A collaboration with engineering students from the University of Washington School of Human Centered Design and Engineering.
From a description by Dr. David Ribes, course co-instructor:
How are we supposed to understand society if we don’t also focus on our technologies of communication (from mail to phones), of archiving (from paper to databases), or collaboration (from whiteboards to wikis)? How are engineers to build technologies without considering their human users, their place in our ways of life, or the downstream consequences for the planet? How are humanists to make sense of literature without considering the shifting media of the book and eReader? By parsing the world into social things and technical things, we have created the two headed monster of the social and the technical —two perspectives on what is a single beast.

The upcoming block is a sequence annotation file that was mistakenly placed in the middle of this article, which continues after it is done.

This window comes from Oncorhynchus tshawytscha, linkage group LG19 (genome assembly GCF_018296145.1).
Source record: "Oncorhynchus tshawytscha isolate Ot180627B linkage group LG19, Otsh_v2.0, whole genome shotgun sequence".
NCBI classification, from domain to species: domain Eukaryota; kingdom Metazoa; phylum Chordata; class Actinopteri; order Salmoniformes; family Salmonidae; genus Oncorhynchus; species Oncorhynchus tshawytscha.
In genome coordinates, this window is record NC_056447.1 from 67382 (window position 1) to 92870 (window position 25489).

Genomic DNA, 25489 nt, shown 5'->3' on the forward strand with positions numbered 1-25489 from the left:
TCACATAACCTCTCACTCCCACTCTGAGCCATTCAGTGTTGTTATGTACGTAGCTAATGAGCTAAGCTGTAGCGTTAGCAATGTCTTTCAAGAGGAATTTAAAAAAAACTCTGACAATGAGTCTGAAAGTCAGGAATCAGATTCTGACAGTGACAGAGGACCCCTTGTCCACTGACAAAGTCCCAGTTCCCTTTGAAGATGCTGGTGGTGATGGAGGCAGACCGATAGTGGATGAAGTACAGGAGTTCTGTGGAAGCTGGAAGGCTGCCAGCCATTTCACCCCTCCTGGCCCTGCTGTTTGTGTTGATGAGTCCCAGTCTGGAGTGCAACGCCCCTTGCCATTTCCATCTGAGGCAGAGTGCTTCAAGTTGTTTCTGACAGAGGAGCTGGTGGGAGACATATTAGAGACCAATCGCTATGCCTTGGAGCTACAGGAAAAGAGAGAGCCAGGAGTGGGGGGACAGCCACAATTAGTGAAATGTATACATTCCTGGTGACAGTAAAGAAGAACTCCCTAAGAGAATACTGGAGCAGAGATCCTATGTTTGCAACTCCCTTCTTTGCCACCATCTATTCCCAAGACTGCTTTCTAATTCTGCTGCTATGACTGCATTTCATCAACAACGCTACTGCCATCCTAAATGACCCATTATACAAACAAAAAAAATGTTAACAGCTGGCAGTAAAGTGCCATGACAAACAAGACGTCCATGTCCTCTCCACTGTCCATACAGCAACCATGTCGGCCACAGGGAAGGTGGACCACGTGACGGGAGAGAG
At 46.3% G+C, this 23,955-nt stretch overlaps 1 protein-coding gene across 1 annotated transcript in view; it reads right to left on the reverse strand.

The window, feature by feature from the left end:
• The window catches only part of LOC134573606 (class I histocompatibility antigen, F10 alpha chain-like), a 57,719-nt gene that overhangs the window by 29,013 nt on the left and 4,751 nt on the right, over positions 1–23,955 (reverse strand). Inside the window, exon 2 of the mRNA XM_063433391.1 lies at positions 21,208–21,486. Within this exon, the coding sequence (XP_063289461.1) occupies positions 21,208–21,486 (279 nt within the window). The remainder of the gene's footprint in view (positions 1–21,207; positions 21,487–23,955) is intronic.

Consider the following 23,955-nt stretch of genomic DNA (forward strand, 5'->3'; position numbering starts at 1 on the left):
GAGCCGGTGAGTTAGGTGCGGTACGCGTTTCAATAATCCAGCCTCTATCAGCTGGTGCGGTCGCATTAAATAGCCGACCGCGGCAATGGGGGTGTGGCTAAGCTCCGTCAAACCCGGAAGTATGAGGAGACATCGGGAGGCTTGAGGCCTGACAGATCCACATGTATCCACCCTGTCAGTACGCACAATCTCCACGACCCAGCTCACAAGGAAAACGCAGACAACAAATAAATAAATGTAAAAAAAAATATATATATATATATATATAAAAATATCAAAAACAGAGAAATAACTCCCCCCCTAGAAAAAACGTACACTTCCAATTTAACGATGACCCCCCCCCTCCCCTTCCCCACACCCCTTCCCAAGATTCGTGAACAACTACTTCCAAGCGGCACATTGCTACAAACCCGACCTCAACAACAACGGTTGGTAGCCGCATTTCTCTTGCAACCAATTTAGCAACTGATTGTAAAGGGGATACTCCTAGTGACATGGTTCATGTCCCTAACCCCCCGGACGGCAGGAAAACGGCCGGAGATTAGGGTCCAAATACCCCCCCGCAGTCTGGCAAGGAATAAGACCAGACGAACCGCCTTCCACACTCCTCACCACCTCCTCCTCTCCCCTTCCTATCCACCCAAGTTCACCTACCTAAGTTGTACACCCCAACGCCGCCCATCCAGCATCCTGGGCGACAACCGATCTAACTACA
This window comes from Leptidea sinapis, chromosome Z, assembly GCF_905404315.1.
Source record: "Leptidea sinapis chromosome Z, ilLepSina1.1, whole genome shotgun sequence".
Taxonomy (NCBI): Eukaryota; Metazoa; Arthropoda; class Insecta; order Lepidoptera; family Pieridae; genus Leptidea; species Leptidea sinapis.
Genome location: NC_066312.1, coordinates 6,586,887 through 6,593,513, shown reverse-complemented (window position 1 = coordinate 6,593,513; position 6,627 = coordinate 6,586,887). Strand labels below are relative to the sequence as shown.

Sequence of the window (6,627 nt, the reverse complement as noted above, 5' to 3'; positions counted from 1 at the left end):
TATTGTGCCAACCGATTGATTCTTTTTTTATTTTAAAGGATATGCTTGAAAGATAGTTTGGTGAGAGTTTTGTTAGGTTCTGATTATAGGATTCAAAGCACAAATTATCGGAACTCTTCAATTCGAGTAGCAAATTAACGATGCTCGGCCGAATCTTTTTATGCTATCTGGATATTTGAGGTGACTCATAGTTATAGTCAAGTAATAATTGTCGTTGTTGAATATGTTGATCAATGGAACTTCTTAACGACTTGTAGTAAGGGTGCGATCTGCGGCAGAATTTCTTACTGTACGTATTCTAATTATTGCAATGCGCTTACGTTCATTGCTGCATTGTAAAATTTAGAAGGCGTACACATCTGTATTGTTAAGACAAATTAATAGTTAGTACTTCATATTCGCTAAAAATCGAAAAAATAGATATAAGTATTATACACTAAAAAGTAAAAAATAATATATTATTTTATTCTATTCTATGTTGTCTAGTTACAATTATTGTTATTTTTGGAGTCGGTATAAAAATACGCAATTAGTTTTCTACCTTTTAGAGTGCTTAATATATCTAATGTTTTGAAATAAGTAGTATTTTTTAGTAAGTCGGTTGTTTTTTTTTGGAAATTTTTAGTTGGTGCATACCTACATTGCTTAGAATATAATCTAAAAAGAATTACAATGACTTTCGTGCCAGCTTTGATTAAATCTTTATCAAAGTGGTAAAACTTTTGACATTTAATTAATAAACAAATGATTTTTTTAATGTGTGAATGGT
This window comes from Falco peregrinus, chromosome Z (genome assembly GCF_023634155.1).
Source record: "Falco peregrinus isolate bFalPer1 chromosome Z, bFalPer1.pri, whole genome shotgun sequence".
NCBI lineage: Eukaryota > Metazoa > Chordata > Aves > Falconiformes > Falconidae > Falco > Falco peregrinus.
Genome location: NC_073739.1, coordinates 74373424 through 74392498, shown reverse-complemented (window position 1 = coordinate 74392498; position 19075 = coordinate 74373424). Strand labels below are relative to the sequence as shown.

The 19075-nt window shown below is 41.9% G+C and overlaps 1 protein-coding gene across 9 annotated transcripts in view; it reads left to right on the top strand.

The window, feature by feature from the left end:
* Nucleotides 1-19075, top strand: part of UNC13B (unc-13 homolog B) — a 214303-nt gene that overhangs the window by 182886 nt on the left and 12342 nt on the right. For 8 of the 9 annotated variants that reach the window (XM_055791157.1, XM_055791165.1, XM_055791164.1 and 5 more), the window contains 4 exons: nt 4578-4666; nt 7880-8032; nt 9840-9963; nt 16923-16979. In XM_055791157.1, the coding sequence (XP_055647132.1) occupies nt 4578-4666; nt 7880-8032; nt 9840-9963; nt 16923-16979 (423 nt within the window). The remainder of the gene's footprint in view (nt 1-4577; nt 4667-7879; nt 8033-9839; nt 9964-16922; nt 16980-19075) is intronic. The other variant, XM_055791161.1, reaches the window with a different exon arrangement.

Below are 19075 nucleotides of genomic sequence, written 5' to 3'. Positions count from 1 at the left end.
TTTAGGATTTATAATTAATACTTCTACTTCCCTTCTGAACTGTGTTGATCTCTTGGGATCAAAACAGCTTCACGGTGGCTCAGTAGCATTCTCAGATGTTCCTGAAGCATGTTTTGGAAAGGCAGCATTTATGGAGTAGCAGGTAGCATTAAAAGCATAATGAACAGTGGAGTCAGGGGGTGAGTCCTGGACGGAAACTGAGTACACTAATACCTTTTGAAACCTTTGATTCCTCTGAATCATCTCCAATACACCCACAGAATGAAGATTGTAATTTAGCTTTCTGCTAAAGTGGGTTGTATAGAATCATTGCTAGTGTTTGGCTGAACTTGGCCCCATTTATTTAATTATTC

In the viewscreen of a camera, a photographer can choose to frame only the people, or only the things, but in a sociotechnical perspective the frame must include both. What results is the ability to make sense of a whole lot more, and an insistence that we must attend to humans and things in similar ways. A sociotechnical perspective is not utopian or dystopic: ‘sociotechnical' does not imply that something is good, bad or even balanced. Instead, it argues that in order to make that judgement one must inspect people, technology and their interactions. The comic artists in this volume — undergraduate and graduate students in the Human Centered Design and Engineering (HCDE) department at the University of Washington — have portrayed worlds that are hopeful and others that are fearful, technologies that are sometimes in tune with how we’d like to live, and at other times at odds. In both cases, they reveal through comedy and tragedy the complex, entangled and evolving sociotechnical world we inhabit.